Two Weeks in Nova Scotia - Page 1: Preliminaries

Laurie and I had been waiting several years to take a trip to Nova Scotia by ferry.  Of course, we could have driven back and forth.  But I didn't want to do that. It's about 14 hours each way.  So when, after a four year break in service, a new ship, the Nova Star, began operations in May, we booked a one-way trip.  (We were happy to drive home after our two weeks were up... We just wanted to avoid driving both ways.)

It's about an 10 hour "voyage", at 21 knots speed. The Portland, Maine departure time is 9pm and the Yarmouth arrival time is 8am (after moving your watch one hour ahead to NDT).  The ferry then picks up passengers for its 10 hour return trip to Portland.  Because ours was an overnight trip, we also booked a cabin.  It wasn't cheap.  Fare for two passengers, a car, and a cabin was $500.


1) Passport

Not so long ago you could get in and out of Canada without a passport. Times have changed.

2) Cash

The exchange rate was $500US = $546Canadian.  I purchased $546 from my local bank, and had about $150 when I returned home.  That's because we charged nearly everything on VISA.

3) Lodging

Since 2007 we've had AAA make all our lodging reservations.  They've been great, and its all part of the benefits you get as a AAA member.  We use their maps, guide books, and brochures, and we pick up more detailed guide books at a local Barnes and Noble (we like the "Moon" books) to help us plan our route,  We then give our list of planned nightly stops to Pat at AAA and in just a few hours she's made all our reservations. Sometimes she gets discounts for us that we would not have otherwise received.  She's even canceled and made new reservations for us, while we're on the road.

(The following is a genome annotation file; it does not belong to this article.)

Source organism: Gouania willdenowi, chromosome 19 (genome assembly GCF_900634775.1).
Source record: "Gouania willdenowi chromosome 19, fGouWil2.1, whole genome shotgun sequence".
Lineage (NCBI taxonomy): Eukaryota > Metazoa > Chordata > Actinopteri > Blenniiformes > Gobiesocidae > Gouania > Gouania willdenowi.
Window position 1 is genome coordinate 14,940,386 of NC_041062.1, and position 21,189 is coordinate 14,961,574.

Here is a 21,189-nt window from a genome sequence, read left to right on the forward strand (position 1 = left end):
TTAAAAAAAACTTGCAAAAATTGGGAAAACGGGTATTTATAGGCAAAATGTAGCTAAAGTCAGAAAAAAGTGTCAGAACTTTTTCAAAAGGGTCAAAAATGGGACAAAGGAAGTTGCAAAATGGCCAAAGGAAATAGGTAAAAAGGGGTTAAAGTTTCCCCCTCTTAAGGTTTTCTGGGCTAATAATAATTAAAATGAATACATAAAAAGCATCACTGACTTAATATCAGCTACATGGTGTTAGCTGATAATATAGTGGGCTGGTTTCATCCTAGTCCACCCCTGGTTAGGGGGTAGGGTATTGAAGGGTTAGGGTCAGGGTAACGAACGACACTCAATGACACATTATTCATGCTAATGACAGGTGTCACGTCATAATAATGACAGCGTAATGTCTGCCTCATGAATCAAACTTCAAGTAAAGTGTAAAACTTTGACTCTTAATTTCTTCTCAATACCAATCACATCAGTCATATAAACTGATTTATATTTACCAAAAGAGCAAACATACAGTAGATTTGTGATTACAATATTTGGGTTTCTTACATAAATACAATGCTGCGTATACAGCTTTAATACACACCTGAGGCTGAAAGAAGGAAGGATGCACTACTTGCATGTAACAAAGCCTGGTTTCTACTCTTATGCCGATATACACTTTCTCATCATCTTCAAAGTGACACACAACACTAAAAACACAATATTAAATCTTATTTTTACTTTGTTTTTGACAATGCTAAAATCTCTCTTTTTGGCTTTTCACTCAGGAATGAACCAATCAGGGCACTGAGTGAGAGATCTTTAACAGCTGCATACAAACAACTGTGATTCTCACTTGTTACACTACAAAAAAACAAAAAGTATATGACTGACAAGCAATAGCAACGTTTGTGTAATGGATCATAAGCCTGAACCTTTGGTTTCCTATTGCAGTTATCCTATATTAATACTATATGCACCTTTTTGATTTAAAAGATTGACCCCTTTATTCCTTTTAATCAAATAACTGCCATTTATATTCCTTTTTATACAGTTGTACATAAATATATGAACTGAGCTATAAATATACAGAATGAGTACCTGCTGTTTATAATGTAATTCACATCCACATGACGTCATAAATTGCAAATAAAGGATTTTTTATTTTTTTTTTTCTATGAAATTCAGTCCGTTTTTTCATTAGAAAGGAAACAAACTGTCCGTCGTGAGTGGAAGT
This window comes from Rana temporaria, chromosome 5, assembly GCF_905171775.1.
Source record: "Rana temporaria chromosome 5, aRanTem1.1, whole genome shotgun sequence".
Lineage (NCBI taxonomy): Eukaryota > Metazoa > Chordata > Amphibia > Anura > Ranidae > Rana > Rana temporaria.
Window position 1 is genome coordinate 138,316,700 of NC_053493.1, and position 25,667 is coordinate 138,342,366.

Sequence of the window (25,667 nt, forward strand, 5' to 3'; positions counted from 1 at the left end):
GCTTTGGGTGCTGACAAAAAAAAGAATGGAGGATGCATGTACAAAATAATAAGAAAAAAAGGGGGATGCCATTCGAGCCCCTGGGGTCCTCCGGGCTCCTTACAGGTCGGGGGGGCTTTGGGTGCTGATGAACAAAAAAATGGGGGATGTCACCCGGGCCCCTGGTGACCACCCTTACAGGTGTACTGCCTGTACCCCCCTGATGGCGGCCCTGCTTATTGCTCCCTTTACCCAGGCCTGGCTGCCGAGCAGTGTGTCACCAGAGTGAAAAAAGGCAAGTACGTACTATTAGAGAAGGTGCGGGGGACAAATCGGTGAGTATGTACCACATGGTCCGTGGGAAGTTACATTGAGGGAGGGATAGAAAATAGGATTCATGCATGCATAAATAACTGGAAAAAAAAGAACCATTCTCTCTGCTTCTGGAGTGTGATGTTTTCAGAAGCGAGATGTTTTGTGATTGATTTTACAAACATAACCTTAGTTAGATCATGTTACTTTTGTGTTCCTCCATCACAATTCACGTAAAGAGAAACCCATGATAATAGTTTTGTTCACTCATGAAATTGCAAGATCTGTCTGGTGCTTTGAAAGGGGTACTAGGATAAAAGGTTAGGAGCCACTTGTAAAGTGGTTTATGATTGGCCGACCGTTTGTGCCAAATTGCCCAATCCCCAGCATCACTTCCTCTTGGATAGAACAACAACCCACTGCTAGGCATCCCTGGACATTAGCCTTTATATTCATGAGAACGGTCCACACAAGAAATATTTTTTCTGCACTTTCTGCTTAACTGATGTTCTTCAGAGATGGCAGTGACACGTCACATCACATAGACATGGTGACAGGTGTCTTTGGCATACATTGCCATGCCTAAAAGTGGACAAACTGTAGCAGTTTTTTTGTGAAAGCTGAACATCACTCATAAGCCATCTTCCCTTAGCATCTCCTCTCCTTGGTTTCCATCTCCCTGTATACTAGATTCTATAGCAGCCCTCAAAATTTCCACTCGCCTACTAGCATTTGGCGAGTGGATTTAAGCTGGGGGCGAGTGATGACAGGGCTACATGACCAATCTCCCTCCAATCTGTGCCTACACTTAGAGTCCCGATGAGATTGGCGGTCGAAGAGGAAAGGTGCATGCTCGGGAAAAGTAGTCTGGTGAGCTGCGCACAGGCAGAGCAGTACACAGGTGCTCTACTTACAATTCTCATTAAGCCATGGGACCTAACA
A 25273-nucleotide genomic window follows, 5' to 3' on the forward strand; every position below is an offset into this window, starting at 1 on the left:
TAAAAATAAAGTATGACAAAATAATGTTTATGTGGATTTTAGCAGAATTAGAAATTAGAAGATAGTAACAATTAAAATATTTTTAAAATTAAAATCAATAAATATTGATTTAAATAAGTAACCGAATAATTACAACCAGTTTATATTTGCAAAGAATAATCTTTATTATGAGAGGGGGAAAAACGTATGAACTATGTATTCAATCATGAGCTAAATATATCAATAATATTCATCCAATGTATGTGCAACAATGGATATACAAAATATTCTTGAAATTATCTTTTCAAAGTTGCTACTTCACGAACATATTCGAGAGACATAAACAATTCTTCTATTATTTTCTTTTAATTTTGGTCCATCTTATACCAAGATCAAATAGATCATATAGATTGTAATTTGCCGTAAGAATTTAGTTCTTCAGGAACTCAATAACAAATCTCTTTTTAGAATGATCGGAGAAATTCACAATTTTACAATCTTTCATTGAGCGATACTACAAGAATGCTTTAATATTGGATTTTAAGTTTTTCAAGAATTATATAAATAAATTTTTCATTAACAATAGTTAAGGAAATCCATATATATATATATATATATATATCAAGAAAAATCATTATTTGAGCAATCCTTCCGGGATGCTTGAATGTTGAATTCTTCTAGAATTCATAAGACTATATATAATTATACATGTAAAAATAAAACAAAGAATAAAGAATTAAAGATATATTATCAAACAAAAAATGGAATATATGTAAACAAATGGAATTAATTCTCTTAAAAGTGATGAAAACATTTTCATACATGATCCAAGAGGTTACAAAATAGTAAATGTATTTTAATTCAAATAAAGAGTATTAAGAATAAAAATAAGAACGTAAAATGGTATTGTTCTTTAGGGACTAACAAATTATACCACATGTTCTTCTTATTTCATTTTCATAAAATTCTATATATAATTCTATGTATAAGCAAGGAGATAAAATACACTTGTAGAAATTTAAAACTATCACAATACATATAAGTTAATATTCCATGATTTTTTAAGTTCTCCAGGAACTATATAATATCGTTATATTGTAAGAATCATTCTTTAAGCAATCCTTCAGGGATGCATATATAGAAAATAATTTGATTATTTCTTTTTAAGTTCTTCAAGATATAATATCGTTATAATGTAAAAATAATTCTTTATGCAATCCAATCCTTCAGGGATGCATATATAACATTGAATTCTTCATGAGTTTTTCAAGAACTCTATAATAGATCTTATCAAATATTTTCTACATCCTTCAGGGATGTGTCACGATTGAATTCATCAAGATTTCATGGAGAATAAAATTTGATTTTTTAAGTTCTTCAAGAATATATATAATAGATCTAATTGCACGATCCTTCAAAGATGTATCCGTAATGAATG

4) Credit Cards

Be sure to contact your credit card company.  We found that one card charged 0% for foreign transactions, another card charged 3% and a third card charged 6%. Guess which one we used?

Another reason to contact your credit card companies is to let them know you will be making purchases in Canada.  That way they won't confuse your purchases with fraudulent activity.

Everyone in Canada uses these gizmos (image below) to process credit cards; whether it be a gift shop, gas station, grocery store, bed and breakfast, or restaurant.  Your credit card never leaves your hand.

Here's an example: (1) at a restaurant the machine (a remote version) is brought to your table, (2) the wait person punches in the total amount for the meal and taxes only, (3) you slide your card,  (4) you click "approve", (5) you punch in the tip , and (6) the machine prints out a paper slip for you to sign and a copy for you to keep.

5) Get this wonderful map

The map shown in a couple of the pictures above is the standard road map with the AAA logo on it.  It's definitely good to have, but the one shown below is big with lots of sightseeing details. I am not sure who puts this map out, but my guess is that it is produced by some sort of "Department of Tourism" for Nova Scotia.  We picked up our first copy at our local AAA, but we saw copies available at all the Nova Scotia information centers.